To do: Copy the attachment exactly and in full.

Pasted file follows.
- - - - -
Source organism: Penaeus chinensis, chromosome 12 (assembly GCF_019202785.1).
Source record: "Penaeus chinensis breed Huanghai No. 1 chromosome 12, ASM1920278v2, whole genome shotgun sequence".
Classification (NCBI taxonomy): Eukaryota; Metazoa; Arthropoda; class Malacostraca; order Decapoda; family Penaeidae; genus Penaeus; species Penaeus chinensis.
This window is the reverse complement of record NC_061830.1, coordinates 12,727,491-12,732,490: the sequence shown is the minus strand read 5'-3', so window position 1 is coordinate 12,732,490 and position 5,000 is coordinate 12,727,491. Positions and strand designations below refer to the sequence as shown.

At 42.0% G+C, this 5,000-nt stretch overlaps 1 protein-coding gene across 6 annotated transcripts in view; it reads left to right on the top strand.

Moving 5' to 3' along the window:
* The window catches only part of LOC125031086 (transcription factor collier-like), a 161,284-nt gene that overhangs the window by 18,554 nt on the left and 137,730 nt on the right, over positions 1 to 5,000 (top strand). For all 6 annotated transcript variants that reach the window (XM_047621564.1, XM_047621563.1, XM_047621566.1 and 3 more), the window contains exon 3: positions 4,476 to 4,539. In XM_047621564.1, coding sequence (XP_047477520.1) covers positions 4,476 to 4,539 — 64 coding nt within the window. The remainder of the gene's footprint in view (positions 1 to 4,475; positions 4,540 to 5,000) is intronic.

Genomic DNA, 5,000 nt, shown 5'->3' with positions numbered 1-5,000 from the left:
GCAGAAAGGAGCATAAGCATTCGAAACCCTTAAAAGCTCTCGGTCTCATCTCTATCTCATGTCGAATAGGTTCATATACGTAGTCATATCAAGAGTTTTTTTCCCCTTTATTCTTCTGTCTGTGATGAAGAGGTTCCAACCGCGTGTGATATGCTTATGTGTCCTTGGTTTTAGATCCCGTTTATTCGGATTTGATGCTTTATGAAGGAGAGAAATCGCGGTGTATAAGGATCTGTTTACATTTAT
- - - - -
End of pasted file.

Source organism: Penaeus chinensis, chromosome 12 (assembly GCF_019202785.1).
Source record: "Penaeus chinensis breed Huanghai No. 1 chromosome 12, ASM1920278v2, whole genome shotgun sequence".
Classification (NCBI taxonomy): Eukaryota; Metazoa; Arthropoda; class Malacostraca; order Decapoda; family Penaeidae; genus Penaeus; species Penaeus chinensis.
This window is the reverse complement of record NC_061830.1, coordinates 12,727,491-12,732,490: the sequence shown is the minus strand read 5'-3', so window position 1 is coordinate 12,732,490 and position 5,000 is coordinate 12,727,491. Positions and strand designations below refer to the sequence as shown.

At 42.0% G+C, this 5,000-nt stretch overlaps 1 protein-coding gene across 6 annotated transcripts in view; it reads left to right on the top strand.

Moving 5' to 3' along the window:
* The window catches only part of LOC125031086 (transcription factor collier-like), a 161,284-nt gene that overhangs the window by 18,554 nt on the left and 137,730 nt on the right, over positions 1 to 5,000 (top strand). For all 6 annotated transcript variants that reach the window (XM_047621564.1, XM_047621563.1, XM_047621566.1 and 3 more), the window contains exon 3: positions 4,476 to 4,539. In XM_047621564.1, coding sequence (XP_047477520.1) covers positions 4,476 to 4,539 — 64 coding nt within the window. The remainder of the gene's footprint in view (positions 1 to 4,475; positions 4,540 to 5,000) is intronic.

Genomic DNA, 5,000 nt, shown 5'->3' with positions numbered 1-5,000 from the left:
GCAGAAAGGAGCATAAGCATTCGAAACCCTTAAAAGCTCTCGGTCTCATCTCTATCTCATGTCGAATAGGTTCATATACGTAGTCATATCAAGAGTTTTTTTCCCCTTTATTCTTCTGTCTGTGATGAAGAGGTTCCAACCGCGTGTGATATGCTTATGTGTCCTTGGTTTTAGATCCCGTTTATTCGGATTTGATGCTTTATGAAGGAGAGAAATCGCGGTGTATAAGGATCTGTTTACATTTAT